County council members debate sewer expansion

Sussex County engineering department officials unveiled a study this week, recommending that the county enhance sewage capacity along the northern Inland Bays and extend the area slated for central sewage there.

The plan, according to officials, is meant to prepare the county for future growth. Sussex County Council has consistently been criticized for approving development without first establishing much-needed infrastructure.

Sussex County Councilman George Cole (R-4th), who adamantly disagreed with the proposal, said that the proposed extension of sewer service will actually encourage dense development along the environmentally-sensitive watershed.

“The last thing we should be doing is encouraging development around our environmentally sensitive (areas). It’s not a good plan,” Cole said Tuesday. “When you designate it as a development area because of a sewer; that land all the sudden becomes a target.”

Vance Phillips (R–5th) disagreed with Cole, saying that establishing areas for future central sewage expansion was responsible for a county where growth is seemingly unstoppable.

“This is simply a case of the county looking toward and planning for future growth,” Phillips said. “The county is criticized for not planning. How anyone could vote against good planning is beyond me.”

The proposed plan, which in its preliminary stage does not yet carry a price tag, would establish three new sewer planning areas, extend the Long Neck, Oak Orchard and West Rehoboth sewer districts, expand capacity at county wastewater treatment facilities and make improvements to current wastewater infrastructure.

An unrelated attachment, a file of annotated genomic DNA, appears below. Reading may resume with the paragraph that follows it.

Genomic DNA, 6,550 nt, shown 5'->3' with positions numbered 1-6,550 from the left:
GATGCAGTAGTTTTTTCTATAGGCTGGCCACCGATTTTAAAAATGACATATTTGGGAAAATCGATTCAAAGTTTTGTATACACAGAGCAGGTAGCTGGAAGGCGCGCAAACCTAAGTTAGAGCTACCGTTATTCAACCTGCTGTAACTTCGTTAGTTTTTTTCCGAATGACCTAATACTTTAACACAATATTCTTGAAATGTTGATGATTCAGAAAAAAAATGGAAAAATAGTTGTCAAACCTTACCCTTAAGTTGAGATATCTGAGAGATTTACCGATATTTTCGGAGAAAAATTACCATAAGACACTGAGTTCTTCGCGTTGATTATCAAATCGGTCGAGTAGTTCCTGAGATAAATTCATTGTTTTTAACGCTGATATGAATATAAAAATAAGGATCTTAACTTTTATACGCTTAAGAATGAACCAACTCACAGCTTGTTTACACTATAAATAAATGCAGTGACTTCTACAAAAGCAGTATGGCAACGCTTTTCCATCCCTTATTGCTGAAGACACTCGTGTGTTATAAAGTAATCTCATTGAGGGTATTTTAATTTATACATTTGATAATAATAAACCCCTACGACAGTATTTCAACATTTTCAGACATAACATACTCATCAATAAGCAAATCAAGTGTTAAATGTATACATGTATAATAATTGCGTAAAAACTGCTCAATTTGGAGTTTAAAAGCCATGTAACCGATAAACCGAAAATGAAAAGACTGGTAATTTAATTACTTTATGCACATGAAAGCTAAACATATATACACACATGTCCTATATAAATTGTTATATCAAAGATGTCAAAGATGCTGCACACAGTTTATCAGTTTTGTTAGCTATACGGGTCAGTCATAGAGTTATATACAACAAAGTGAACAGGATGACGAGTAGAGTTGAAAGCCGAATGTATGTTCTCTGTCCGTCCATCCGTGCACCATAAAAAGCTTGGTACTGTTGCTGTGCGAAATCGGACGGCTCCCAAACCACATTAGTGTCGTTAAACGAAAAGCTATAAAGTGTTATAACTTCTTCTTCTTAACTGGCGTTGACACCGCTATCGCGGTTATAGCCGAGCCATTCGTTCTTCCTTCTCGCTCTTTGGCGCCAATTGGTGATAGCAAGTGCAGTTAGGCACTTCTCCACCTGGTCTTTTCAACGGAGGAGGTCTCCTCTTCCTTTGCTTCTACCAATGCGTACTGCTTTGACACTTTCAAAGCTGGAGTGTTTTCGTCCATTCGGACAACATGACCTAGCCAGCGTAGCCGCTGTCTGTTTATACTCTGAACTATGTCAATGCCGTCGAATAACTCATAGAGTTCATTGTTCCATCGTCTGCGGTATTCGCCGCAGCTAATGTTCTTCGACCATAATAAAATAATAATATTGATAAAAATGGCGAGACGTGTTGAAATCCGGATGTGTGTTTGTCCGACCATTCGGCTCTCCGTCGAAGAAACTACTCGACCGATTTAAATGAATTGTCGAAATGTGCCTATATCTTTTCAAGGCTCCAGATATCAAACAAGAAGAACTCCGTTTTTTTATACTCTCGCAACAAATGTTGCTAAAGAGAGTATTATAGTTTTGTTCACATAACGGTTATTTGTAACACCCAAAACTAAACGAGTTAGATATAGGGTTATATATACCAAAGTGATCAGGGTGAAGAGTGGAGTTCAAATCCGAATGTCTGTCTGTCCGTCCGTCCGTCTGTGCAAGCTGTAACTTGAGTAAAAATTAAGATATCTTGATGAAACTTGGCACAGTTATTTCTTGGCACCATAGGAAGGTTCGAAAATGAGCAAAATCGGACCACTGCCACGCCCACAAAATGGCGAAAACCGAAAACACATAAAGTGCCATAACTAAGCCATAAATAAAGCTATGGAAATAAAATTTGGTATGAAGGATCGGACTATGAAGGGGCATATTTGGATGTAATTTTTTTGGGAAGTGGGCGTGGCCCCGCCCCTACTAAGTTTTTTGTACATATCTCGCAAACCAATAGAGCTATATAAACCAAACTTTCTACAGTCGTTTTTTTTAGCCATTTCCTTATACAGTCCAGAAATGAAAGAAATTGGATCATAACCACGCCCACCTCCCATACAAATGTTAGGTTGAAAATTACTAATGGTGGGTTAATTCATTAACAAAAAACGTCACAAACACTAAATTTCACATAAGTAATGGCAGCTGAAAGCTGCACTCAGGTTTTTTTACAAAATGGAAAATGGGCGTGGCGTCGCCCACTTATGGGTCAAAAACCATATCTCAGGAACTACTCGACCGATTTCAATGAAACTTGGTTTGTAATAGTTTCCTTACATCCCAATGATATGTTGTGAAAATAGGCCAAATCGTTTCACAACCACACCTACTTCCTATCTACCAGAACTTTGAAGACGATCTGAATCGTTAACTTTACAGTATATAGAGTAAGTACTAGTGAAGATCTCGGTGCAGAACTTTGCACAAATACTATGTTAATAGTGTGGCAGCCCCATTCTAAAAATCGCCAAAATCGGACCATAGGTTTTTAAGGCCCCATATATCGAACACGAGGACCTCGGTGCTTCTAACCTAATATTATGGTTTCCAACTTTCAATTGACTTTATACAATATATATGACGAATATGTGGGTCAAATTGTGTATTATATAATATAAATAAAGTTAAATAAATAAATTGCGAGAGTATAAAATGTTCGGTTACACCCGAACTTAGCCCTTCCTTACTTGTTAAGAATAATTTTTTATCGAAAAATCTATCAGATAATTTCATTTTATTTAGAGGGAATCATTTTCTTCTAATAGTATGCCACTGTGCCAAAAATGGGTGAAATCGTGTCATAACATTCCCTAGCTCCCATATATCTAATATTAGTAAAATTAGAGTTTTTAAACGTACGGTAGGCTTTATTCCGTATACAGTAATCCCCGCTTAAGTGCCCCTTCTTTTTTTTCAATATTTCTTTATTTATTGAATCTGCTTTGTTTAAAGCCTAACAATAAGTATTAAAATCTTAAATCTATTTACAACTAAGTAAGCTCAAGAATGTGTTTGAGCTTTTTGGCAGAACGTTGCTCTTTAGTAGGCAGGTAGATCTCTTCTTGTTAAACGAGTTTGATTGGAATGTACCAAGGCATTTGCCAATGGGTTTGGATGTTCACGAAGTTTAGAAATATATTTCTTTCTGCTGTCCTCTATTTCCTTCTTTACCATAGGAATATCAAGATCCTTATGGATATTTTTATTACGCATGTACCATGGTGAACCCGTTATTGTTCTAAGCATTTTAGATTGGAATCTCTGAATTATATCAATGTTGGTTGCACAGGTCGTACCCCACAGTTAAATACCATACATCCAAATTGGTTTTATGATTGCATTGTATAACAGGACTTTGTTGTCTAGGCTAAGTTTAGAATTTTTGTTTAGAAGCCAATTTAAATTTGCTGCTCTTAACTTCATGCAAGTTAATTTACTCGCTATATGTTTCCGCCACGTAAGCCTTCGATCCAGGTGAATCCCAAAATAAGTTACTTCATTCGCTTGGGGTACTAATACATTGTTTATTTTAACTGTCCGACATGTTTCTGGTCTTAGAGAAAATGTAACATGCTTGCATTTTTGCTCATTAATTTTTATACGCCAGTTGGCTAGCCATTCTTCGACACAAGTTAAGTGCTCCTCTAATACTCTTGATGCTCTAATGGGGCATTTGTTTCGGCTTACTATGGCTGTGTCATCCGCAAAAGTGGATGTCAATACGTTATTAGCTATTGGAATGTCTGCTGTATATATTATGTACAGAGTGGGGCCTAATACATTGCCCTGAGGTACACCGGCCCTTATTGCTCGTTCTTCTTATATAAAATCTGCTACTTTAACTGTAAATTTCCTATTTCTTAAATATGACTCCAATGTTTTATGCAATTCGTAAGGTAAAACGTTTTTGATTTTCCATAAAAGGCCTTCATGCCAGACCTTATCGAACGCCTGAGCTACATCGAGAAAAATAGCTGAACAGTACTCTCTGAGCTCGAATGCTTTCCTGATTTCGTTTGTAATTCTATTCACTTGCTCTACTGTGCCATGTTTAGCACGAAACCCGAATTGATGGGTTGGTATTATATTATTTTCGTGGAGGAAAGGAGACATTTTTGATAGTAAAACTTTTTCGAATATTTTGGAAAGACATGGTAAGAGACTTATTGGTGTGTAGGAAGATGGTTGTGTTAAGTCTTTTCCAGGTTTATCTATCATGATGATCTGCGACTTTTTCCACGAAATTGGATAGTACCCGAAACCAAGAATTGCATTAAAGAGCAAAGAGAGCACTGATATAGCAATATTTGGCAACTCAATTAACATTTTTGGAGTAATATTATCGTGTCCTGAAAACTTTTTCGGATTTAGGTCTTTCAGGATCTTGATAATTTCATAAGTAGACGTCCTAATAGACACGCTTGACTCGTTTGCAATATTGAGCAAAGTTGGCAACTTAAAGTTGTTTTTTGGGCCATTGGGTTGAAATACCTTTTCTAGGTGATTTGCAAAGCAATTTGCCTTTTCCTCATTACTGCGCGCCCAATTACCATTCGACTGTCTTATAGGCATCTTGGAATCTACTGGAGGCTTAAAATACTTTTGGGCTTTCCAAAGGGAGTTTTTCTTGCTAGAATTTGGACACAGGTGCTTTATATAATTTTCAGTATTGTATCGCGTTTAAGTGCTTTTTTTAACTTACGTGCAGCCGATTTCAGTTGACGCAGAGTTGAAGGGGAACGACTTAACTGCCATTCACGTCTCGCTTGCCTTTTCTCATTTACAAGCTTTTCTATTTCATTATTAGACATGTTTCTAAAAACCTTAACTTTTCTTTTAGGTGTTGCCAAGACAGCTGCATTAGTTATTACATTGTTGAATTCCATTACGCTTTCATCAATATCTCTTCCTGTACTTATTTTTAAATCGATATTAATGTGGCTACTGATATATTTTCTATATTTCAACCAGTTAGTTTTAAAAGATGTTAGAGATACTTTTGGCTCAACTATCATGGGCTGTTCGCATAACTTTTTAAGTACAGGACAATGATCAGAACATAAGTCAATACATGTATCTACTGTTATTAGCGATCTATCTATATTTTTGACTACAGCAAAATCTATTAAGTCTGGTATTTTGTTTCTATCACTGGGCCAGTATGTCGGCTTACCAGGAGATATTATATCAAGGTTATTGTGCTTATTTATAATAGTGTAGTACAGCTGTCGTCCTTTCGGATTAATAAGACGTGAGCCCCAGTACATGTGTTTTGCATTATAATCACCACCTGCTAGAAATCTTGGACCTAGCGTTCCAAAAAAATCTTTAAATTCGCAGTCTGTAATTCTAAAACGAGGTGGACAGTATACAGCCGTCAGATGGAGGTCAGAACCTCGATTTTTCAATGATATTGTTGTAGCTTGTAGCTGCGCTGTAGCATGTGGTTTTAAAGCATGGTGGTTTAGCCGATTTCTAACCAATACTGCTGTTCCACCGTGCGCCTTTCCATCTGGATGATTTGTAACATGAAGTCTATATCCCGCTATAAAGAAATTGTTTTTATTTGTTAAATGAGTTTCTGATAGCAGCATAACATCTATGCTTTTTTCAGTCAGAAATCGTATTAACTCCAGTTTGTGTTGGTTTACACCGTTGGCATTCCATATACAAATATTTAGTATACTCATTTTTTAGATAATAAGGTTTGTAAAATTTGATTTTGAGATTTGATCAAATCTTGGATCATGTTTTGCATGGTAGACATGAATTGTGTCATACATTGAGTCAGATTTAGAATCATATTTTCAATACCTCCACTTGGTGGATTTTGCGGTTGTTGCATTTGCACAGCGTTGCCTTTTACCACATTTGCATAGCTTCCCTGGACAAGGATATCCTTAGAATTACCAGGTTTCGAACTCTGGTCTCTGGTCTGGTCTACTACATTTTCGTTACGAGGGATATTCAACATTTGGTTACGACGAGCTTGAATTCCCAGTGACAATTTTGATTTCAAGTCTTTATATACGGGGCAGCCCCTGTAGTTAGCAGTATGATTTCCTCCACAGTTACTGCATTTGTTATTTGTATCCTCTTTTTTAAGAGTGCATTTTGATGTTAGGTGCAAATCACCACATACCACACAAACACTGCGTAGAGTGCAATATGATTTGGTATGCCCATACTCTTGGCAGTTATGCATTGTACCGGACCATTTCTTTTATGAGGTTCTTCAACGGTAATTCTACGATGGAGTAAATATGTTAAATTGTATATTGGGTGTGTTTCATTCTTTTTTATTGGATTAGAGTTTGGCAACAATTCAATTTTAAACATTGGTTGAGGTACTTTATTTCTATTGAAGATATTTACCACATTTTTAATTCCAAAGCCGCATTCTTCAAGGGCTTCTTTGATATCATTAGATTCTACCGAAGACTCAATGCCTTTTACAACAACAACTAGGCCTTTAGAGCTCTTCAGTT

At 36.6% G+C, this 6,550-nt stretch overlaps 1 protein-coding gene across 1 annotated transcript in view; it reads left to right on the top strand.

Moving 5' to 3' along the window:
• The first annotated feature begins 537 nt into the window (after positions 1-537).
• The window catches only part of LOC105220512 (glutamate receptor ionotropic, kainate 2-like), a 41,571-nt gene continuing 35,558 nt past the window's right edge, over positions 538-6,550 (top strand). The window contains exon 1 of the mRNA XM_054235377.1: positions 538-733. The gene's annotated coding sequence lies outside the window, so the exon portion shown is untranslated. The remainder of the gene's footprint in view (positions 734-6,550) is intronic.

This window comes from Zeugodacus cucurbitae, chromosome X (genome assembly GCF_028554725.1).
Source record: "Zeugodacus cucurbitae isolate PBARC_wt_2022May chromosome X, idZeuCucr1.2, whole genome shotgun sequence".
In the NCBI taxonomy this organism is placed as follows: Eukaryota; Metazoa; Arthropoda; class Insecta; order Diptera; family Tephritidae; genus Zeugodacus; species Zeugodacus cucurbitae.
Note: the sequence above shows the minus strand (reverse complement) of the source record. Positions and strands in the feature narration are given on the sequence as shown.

If approved, the plan would earmark most of the land from the northern portion of the watershed to Ellendale for future central sewage, according to officials. County Council voted 4-1 on Tuesday to allow the county’s engineering department to further study the feasibility of the proposed expansion, with Cole opposed.

The proposed central sewer expansion areas would have the capacity to serve at least four units per acre, even in spots where such density is not allowed but is sometimes granted under county code, officials said.

“The study area is too large,” Cole said. “Just because we have a plan doesn’t mean it’s a good plan. A lot of people in this county think the land-use planning is poor. Look where we are today.”

Phillips denounced Cole’s comments as strictly political.

“There are no guarantees of any specific density,” Phillips said. “Whether or not the land use is appropriate is handled on a case-by-case basis. Every application has to live or die on its merit. To say that planning for future growth is encouraging development is political posturing at its worst.”